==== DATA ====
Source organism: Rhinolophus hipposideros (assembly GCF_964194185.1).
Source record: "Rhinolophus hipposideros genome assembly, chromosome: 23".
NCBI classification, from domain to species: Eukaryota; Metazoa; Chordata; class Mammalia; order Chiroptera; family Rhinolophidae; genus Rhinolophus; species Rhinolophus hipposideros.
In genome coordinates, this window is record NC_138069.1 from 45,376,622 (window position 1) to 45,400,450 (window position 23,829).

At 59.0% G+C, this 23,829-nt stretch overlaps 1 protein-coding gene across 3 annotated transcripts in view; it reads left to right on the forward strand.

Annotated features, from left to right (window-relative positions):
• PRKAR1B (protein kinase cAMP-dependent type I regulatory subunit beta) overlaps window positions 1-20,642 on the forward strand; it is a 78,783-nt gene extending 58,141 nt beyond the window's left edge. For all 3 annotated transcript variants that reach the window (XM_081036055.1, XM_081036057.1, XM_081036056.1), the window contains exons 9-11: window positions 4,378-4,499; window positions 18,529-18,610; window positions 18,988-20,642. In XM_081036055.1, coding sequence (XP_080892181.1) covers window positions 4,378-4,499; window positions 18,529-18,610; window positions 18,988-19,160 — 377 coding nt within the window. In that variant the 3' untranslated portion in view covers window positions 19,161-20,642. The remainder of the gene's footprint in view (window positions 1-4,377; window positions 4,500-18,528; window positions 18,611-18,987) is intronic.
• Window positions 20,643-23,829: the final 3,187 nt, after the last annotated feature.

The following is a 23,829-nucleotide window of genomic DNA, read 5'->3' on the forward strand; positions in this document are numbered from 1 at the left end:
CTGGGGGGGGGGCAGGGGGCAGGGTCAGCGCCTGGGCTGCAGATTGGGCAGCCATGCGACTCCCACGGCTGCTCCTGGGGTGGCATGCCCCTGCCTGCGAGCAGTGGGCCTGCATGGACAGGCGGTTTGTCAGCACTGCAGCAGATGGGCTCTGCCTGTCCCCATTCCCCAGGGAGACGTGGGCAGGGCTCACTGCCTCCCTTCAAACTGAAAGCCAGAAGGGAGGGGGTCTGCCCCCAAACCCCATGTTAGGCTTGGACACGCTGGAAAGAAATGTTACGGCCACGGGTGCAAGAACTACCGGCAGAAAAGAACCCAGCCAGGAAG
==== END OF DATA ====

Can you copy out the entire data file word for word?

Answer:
Source organism: Rhinolophus hipposideros (assembly GCF_964194185.1).
Source record: "Rhinolophus hipposideros genome assembly, chromosome: 23".
NCBI classification, from domain to species: Eukaryota; Metazoa; Chordata; class Mammalia; order Chiroptera; family Rhinolophidae; genus Rhinolophus; species Rhinolophus hipposideros.
In genome coordinates, this window is record NC_138069.1 from 45,376,622 (window position 1) to 45,400,450 (window position 23,829).

At 59.0% G+C, this 23,829-nt stretch overlaps 1 protein-coding gene across 3 annotated transcripts in view; it reads left to right on the forward strand.

Annotated features, from left to right (window-relative positions):
• PRKAR1B (protein kinase cAMP-dependent type I regulatory subunit beta) overlaps window positions 1-20,642 on the forward strand; it is a 78,783-nt gene extending 58,141 nt beyond the window's left edge. For all 3 annotated transcript variants that reach the window (XM_081036055.1, XM_081036057.1, XM_081036056.1), the window contains exons 9-11: window positions 4,378-4,499; window positions 18,529-18,610; window positions 18,988-20,642. In XM_081036055.1, coding sequence (XP_080892181.1) covers window positions 4,378-4,499; window positions 18,529-18,610; window positions 18,988-19,160 — 377 coding nt within the window. In that variant the 3' untranslated portion in view covers window positions 19,161-20,642. The remainder of the gene's footprint in view (window positions 1-4,377; window positions 4,500-18,528; window positions 18,611-18,987) is intronic.
• Window positions 20,643-23,829: the final 3,187 nt, after the last annotated feature.

The following is a 23,829-nucleotide window of genomic DNA, read 5'->3' on the forward strand; positions in this document are numbered from 1 at the left end:
CTGGGGGGGGGGCAGGGGGCAGGGTCAGCGCCTGGGCTGCAGATTGGGCAGCCATGCGACTCCCACGGCTGCTCCTGGGGTGGCATGCCCCTGCCTGCGAGCAGTGGGCCTGCATGGACAGGCGGTTTGTCAGCACTGCAGCAGATGGGCTCTGCCTGTCCCCATTCCCCAGGGAGACGTGGGCAGGGCTCACTGCCTCCCTTCAAACTGAAAGCCAGAAGGGAGGGGGTCTGCCCCCAAACCCCATGTTAGGCTTGGACACGCTGGAAAGAAATGTTACGGCCACGGGTGCAAGAACTACCGGCAGAAAAGAACCCAGCCAGGAAG